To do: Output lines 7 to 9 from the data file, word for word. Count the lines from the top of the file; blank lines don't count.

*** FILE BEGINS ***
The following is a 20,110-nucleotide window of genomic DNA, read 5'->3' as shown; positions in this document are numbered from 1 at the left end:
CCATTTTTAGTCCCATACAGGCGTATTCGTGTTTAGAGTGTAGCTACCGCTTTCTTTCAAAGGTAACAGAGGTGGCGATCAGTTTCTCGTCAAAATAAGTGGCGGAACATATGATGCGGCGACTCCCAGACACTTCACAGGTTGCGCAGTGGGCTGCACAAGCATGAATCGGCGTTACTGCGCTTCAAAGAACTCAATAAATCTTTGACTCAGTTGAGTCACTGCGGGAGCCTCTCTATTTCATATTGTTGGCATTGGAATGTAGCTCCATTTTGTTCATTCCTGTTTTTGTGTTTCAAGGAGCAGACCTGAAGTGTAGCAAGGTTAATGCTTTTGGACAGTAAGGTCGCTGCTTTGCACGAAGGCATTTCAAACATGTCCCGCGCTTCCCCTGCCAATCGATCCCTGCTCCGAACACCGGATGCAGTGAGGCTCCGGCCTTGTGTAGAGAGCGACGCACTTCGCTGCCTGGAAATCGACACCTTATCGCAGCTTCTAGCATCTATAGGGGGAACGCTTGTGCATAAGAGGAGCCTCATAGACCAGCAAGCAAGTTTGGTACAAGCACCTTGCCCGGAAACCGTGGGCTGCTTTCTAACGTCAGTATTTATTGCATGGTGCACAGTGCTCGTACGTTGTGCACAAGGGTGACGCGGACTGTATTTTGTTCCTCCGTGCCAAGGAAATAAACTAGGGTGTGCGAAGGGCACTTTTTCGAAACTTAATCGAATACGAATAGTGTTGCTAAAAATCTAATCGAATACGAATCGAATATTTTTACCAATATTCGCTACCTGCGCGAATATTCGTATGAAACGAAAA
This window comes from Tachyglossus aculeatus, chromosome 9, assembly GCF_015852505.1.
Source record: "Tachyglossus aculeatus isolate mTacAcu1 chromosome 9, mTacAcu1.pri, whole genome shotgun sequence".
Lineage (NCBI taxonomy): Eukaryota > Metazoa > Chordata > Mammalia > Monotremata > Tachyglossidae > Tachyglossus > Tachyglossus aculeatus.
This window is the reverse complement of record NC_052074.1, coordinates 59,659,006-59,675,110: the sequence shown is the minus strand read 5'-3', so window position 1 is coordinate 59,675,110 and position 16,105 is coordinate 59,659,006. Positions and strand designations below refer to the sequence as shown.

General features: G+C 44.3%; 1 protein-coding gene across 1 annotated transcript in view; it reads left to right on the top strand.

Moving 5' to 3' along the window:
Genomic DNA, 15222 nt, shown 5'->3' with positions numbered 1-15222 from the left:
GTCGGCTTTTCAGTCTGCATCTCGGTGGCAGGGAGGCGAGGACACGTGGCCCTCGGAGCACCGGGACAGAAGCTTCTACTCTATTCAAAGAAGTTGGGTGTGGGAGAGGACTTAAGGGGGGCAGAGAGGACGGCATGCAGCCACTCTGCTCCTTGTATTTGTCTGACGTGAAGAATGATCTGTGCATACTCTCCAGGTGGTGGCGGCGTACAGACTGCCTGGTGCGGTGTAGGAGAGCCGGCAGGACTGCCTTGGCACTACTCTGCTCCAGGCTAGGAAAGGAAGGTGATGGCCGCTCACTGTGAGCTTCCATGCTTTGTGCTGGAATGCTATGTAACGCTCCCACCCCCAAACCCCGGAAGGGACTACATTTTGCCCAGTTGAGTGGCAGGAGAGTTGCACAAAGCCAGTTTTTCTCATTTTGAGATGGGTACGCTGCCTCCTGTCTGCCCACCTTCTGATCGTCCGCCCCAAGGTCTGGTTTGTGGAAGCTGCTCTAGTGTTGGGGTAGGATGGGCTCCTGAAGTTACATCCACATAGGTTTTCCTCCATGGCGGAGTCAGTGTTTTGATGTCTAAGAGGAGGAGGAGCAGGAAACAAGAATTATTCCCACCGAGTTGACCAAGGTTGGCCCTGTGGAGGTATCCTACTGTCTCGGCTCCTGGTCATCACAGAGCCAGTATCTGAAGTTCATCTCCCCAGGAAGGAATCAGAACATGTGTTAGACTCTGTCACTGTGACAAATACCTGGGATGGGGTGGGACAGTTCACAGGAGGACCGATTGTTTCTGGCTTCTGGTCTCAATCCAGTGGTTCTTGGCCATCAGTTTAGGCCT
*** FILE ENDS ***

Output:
General features: G+C 44.3%; 1 protein-coding gene across 1 annotated transcript in view; it reads left to right on the top strand.

Moving 5' to 3' along the window:
Genomic DNA, 15222 nt, shown 5'->3' with positions numbered 1-15222 from the left: